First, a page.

Saturday, 11 December 2010 17:45

Tip #16: Appointment Clocks

 An Appointment Clock is a classroom management tool that teachers can use in situations where students will be working in pairs.  Appointment Clocks save valuable class time, empower kids to make meaningful choices, ensure that students have the opportunity to work with a variety of classmates, and facilitate smooth transitions.


Here’s how Appointment Clocks work.  Imagine that you are planning a classroom activity in which you would like your students to work in pairs.  When you have finished explaining the directions and are ready for the kids to begin the activity, you ask everyone to find one partner and get started.  Though this request may seem simple enough to follow, many students will struggle.  Some may not feel comfortable approaching a classmate, others may not be able to decide how to choose one friend over another, and still others may choose the same friend every time you schedule cooperative learning.  The potential exists for wasted time, hurt feelings, and a loss of focus from the activity itself.



Saturday, 28 April 2012 20:10

Some Benefits of Project-Based Learning

A couple days ago my students, working in pairs, were using zomes to create three-dimensional representations of buildings and facilities that they would add to our city if they were given an opportunity to do so. The kids chose such ideas as a homeless shelter, animal care center, technology development laboratory, recycling center, and football stadium. (After all, we are in Los Angeles, a city that has been without an NFL team for a long time.) The project represented the culmination of our Geometry Challenge unit, and we will be displaying the structures at our upcoming Open House.

Published in Blog

Introduction

This blog series continues with a description of the 9th force (out of 10) I have identified that brings out the best in children by appealing to the best in them.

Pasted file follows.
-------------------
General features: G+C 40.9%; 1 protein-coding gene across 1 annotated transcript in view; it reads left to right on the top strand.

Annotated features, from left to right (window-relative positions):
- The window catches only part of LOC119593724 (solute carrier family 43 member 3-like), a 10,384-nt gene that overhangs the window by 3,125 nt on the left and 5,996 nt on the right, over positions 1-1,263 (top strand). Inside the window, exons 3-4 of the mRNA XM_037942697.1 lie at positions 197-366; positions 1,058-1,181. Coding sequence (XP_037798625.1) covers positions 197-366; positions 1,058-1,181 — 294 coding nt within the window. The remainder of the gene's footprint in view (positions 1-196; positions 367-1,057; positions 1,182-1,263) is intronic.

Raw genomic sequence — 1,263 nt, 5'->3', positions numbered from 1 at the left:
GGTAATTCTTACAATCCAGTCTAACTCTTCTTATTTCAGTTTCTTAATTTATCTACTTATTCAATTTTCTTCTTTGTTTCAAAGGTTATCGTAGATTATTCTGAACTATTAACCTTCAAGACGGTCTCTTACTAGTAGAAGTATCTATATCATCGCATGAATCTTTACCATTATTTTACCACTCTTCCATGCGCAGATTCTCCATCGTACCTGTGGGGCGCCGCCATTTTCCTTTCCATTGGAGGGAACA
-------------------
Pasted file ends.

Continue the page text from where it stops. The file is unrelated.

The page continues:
Instead of trying to gain temporary obedience from our students through the use of rewards and punishments, these forces help us in our attempts to win our students’ hearts and minds and enlist a genuine commitment to the worthwhile aims and objectives we are trying to promote in our classrooms.

Published in Blog

Introduction

This blog series rolls on with a description of the 8th force (out of 10) I have identified that brings out the best in children by appealing to the best in them.

Instead of trying to gain temporary obedience from our students through the use of rewards and punishments, these forces help us in our attempts to win our students’ hearts and minds and enlist a genuine commitment to the worthwhile aims and objectives we are trying to promote in our classrooms.

Published in Blog

Introduction

After sharing a story in last week’s blog post about the “bird signal” I used with a former student in an attempt to inspire him to be his very best, I return this week to describing the forces that nurture intrinsic motivation.  This post introduces the 7th of 10 forces I have identified that bring out the best in children by appealing to the best in them.

Instead of trying to gain temporary obedience from our students through the use of rewards and punishments, these forces help us in our attempts to win our students’ hearts and minds and enlist a genuine commitment to the worthwhile aims and objectives we are trying to promote in our classrooms.

Published in Blog